As a longtime console gamer, mobile games have never appealed to me much. I’ve always preferred the types of games released on console and playing on a larger screen. However, with the recent introduction of cloud gaming, one of those topics has resurfaced, but in a new way.
While cloud gaming doesn’t have me prepared to ditch the console anytime soon, that doesn’t mean I don’t want to at least check it out. In order to make the most of the experience, you’re going to need a good controller. That’s where the Razer Kishi (~$100 USD) comes into play.
There are plenty of other controllers out there to choose from, but the vast majority of them require you to mount your phone. If you’ve ever tried one of these before, you already know how awkward it can be to wield this top-heavy monstrosity.
Fortunately, the Kishi mounts your phone right in the center, much like the Nintendo Switch. This layout makes it easier to view all of your buttons and feels much more natural to use while gaming in a variety of positions.
If you’ve ever used a gamepad before, then you won’t be surprised by the design of the Razer Kishi. It features all the basic buttons, including a joystick on the left with a D-pad, and a joystick on the right with four main buttons. There are also two trigger buttons on both the left and the right side. Besides the main buttons, you’ll also find an Xbox button along with a share and menu button.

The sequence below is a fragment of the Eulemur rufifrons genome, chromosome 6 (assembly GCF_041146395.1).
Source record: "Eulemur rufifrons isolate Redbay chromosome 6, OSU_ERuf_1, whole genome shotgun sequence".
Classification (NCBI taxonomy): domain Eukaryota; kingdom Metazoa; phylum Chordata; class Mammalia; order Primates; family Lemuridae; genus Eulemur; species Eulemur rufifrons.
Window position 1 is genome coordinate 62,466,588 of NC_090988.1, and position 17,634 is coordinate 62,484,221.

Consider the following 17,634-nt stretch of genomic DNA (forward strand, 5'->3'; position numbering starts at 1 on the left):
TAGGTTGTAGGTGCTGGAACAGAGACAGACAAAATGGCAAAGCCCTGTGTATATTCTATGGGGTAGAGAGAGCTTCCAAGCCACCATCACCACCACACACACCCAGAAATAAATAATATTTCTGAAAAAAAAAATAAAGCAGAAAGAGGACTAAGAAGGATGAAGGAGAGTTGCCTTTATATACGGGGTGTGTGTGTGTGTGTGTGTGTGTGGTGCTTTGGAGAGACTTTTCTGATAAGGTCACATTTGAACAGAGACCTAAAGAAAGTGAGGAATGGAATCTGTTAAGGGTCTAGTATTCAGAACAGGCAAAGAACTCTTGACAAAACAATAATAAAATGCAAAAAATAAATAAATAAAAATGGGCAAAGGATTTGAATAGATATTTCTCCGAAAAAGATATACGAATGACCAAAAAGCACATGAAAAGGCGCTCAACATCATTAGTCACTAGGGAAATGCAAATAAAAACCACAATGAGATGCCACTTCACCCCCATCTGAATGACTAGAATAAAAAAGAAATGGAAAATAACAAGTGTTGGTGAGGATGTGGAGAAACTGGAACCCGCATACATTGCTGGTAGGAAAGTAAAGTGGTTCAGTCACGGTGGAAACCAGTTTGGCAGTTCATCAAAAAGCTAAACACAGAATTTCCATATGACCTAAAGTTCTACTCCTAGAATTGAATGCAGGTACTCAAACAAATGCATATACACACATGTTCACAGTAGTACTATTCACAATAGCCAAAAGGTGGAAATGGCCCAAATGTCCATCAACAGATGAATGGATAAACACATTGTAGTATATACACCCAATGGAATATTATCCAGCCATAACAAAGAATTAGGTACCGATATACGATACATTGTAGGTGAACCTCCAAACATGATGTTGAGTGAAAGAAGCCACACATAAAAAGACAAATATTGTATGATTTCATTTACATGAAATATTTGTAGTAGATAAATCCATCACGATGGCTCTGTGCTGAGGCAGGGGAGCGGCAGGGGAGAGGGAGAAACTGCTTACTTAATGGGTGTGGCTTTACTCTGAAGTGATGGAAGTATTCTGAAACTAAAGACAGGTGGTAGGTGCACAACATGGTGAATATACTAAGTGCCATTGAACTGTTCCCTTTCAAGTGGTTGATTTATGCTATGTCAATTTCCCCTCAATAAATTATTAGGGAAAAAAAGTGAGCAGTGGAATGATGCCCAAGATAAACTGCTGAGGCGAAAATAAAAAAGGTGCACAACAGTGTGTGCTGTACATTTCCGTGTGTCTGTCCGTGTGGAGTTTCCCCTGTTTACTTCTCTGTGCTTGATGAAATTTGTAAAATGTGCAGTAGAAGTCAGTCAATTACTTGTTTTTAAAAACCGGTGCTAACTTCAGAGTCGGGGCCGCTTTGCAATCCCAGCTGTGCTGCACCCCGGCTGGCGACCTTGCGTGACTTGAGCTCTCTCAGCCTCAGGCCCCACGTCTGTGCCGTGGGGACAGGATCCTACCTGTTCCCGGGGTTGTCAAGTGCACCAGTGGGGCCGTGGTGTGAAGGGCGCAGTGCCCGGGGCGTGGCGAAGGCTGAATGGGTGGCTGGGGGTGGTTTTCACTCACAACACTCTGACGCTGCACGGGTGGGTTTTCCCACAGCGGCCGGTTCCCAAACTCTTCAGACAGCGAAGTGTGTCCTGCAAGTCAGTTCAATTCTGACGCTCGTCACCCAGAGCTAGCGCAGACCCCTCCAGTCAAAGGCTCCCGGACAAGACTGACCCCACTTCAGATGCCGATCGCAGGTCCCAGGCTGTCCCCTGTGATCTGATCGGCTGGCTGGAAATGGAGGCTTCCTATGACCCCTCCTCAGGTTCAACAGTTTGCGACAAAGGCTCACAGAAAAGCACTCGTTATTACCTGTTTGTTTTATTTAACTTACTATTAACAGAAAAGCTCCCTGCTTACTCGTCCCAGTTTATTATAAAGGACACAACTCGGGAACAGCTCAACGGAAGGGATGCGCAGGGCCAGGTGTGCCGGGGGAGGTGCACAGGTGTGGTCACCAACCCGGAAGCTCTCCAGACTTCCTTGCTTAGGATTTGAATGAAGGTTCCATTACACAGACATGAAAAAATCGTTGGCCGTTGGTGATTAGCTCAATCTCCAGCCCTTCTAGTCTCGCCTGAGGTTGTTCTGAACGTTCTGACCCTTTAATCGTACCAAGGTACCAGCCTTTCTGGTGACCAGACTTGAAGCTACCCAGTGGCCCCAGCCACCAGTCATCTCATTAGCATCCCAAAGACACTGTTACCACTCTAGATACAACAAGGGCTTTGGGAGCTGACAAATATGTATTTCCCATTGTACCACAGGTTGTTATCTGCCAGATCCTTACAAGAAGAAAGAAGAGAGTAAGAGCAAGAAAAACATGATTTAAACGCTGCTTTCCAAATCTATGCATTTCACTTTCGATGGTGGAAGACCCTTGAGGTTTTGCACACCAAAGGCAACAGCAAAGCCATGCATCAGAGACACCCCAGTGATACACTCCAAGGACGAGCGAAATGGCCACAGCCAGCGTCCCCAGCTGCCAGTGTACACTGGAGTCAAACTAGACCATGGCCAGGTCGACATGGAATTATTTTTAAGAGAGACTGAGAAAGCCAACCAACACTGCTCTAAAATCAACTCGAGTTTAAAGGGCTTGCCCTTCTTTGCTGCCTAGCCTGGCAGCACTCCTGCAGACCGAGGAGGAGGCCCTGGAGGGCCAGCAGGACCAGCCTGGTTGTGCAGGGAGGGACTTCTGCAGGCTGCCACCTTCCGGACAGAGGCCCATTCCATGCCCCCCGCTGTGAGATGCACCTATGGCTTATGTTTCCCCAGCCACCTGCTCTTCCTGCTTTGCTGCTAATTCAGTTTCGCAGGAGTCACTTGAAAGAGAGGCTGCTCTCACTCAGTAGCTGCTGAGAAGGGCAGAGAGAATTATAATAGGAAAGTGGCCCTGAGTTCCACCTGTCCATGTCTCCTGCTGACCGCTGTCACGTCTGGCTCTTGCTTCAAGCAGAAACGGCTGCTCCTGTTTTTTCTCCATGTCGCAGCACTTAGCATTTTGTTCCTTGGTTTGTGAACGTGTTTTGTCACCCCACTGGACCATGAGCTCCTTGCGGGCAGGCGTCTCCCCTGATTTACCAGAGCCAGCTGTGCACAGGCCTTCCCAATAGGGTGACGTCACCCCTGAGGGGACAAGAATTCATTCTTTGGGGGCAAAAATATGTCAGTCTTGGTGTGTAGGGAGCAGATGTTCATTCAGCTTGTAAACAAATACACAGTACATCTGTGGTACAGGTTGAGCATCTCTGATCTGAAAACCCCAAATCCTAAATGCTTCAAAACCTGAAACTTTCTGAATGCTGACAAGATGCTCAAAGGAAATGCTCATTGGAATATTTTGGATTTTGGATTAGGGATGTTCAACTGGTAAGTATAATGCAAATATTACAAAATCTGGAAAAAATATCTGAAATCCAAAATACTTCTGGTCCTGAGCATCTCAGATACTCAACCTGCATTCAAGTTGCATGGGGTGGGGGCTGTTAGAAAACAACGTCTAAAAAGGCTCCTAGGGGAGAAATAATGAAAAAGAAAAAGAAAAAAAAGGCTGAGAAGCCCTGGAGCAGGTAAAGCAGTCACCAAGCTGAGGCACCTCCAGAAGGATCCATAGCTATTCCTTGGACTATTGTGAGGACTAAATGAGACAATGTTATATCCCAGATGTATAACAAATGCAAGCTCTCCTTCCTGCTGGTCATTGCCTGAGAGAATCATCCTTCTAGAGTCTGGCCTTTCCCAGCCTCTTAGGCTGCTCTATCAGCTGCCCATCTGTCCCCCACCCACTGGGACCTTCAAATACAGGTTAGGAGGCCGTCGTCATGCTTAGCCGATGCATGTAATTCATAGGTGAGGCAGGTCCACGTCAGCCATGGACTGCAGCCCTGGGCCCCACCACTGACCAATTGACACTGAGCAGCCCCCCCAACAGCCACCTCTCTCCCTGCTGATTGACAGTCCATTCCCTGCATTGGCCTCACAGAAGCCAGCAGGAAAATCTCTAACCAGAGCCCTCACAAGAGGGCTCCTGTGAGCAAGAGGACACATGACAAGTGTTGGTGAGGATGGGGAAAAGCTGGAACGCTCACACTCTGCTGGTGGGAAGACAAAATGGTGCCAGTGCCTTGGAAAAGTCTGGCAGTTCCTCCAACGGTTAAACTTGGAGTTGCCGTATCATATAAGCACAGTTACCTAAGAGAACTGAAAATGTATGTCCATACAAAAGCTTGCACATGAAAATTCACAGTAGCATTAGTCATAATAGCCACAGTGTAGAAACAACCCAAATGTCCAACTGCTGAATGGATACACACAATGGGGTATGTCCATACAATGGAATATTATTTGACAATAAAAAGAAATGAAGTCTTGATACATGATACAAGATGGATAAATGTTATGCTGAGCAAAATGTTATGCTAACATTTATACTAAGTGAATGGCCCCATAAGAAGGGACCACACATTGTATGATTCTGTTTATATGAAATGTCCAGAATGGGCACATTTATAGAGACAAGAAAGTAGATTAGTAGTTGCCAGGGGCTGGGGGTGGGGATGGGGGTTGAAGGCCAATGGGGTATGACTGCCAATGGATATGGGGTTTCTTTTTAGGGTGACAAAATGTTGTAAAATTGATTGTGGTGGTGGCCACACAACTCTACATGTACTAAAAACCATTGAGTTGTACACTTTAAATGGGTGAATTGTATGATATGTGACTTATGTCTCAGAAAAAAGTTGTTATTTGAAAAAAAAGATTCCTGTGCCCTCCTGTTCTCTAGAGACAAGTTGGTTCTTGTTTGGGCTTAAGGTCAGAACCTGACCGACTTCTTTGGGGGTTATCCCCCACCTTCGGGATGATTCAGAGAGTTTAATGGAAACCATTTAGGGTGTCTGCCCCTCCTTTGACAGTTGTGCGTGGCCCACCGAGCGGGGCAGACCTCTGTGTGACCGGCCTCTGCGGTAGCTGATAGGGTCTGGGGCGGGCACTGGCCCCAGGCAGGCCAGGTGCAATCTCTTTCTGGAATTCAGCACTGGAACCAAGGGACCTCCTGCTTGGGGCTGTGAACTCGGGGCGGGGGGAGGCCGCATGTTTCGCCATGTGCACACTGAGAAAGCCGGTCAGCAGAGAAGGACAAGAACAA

What truly makes the Kishi standout from the crowd is its expandable design and hardwired connection. Thanks to some clever engineering, Razer has managed to make a compact controller for on the go, capable of expanding to hold even some of the widest phones around.
I had no issue fitting my 6.2-inch Samsung Galaxy S9+ or a ZTE Axon 10 Pro which measures in at 6.5-inches. A word of warning though, the Kishi does not support the massive Samsung Galaxy S20 Ultra.
I absolutely loved gaming while using the Razer Kishi, in my opinion, nothing beats this layout. It’s one that has already been a huge hit with the Nintendo Switch, and it works just as well as my Switch, with the added benefit of being more lightweight.
Even though this is the Xbox edition of the Kishi, it still works with any game or service with controller support. I personally tried it out with several different games, including Asphalt 9, Dead Cells, PUBG, Call of Duty Mobile, and various emulators. It worked great on all of them, except for PUBG and Call of Duty Mobile, both of which restrict the controllers that can be used.
I also spent some time testing it with Stadia and Xbox Game Pass Ultimate. Cloud gaming is what the Kishi was truly built for, and it excels with both of these platforms. So much so, that I can’t imagine using any other controller with these services, nothing beats this layout with the phone comfortably placed in the center. It feels so balanced and works great at every angle.